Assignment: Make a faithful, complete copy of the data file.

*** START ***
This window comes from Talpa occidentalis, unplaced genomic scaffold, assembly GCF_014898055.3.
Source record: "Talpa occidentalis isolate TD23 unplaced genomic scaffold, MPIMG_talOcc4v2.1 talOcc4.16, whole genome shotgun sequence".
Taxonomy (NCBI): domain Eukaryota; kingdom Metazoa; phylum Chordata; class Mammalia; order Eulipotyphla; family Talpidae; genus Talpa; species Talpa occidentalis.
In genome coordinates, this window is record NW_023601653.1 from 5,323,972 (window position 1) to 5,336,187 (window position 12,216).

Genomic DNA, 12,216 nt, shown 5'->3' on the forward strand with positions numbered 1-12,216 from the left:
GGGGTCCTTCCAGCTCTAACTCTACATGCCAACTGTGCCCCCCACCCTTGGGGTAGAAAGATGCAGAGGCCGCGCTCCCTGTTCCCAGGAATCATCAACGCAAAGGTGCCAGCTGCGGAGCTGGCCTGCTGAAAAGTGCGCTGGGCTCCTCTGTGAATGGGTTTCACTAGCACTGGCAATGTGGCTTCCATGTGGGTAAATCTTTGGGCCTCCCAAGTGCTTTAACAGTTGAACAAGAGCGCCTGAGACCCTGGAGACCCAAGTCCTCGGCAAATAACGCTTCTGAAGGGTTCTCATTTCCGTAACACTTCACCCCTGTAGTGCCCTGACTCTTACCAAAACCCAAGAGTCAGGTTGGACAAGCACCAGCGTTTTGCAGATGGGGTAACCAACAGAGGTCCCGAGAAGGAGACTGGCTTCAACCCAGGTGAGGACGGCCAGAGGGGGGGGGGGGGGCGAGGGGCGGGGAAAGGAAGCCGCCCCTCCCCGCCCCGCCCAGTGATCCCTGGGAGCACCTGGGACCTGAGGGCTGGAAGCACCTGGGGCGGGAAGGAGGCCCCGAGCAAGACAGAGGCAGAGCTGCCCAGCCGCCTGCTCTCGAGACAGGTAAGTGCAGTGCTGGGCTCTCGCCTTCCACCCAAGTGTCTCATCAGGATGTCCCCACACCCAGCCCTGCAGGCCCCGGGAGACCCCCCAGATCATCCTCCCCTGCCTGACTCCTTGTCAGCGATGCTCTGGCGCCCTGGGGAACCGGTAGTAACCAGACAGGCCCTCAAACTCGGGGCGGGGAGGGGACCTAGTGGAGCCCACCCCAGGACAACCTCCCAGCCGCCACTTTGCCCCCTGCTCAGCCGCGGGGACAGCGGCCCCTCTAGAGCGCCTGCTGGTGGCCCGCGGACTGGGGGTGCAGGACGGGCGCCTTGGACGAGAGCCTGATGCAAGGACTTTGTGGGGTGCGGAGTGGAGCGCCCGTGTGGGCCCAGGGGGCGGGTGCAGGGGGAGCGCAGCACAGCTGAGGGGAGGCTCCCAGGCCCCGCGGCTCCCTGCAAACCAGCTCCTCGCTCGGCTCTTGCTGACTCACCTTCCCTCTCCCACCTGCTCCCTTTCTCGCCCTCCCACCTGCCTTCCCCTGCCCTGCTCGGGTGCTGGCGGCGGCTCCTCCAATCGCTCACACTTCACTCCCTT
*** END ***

This window comes from Talpa occidentalis, unplaced genomic scaffold, assembly GCF_014898055.3.
Source record: "Talpa occidentalis isolate TD23 unplaced genomic scaffold, MPIMG_talOcc4v2.1 talOcc4.16, whole genome shotgun sequence".
Taxonomy (NCBI): domain Eukaryota; kingdom Metazoa; phylum Chordata; class Mammalia; order Eulipotyphla; family Talpidae; genus Talpa; species Talpa occidentalis.
In genome coordinates, this window is record NW_023601653.1 from 5,323,972 (window position 1) to 5,336,187 (window position 12,216).

Genomic DNA, 12,216 nt, shown 5'->3' on the forward strand with positions numbered 1-12,216 from the left:
GGGGTCCTTCCAGCTCTAACTCTACATGCCAACTGTGCCCCCCACCCTTGGGGTAGAAAGATGCAGAGGCCGCGCTCCCTGTTCCCAGGAATCATCAACGCAAAGGTGCCAGCTGCGGAGCTGGCCTGCTGAAAAGTGCGCTGGGCTCCTCTGTGAATGGGTTTCACTAGCACTGGCAATGTGGCTTCCATGTGGGTAAATCTTTGGGCCTCCCAAGTGCTTTAACAGTTGAACAAGAGCGCCTGAGACCCTGGAGACCCAAGTCCTCGGCAAATAACGCTTCTGAAGGGTTCTCATTTCCGTAACACTTCACCCCTGTAGTGCCCTGACTCTTACCAAAACCCAAGAGTCAGGTTGGACAAGCACCAGCGTTTTGCAGATGGGGTAACCAACAGAGGTCCCGAGAAGGAGACTGGCTTCAACCCAGGTGAGGACGGCCAGAGGGGGGGGGGGGGGCGAGGGGCGGGGAAAGGAAGCCGCCCCTCCCCGCCCCGCCCAGTGATCCCTGGGAGCACCTGGGACCTGAGGGCTGGAAGCACCTGGGGCGGGAAGGAGGCCCCGAGCAAGACAGAGGCAGAGCTGCCCAGCCGCCTGCTCTCGAGACAGGTAAGTGCAGTGCTGGGCTCTCGCCTTCCACCCAAGTGTCTCATCAGGATGTCCCCACACCCAGCCCTGCAGGCCCCGGGAGACCCCCCAGATCATCCTCCCCTGCCTGACTCCTTGTCAGCGATGCTCTGGCGCCCTGGGGAACCGGTAGTAACCAGACAGGCCCTCAAACTCGGGGCGGGGAGGGGACCTAGTGGAGCCCACCCCAGGACAACCTCCCAGCCGCCACTTTGCCCCCTGCTCAGCCGCGGGGACAGCGGCCCCTCTAGAGCGCCTGCTGGTGGCCCGCGGACTGGGGGTGCAGGACGGGCGCCTTGGACGAGAGCCTGATGCAAGGACTTTGTGGGGTGCGGAGTGGAGCGCCCGTGTGGGCCCAGGGGGCGGGTGCAGGGGGAGCGCAGCACAGCTGAGGGGAGGCTCCCAGGCCCCGCGGCTCCCTGCAAACCAGCTCCTCGCTCGGCTCTTGCTGACTCACCTTCCCTCTCCCACCTGCTCCCTTTCTCGCCCTCCCACCTGCCTTCCCCTGCCCTGCTCGGGTGCTGGCGGCGGCTCCTCCAATCGCTCACACTTCACTCCCTT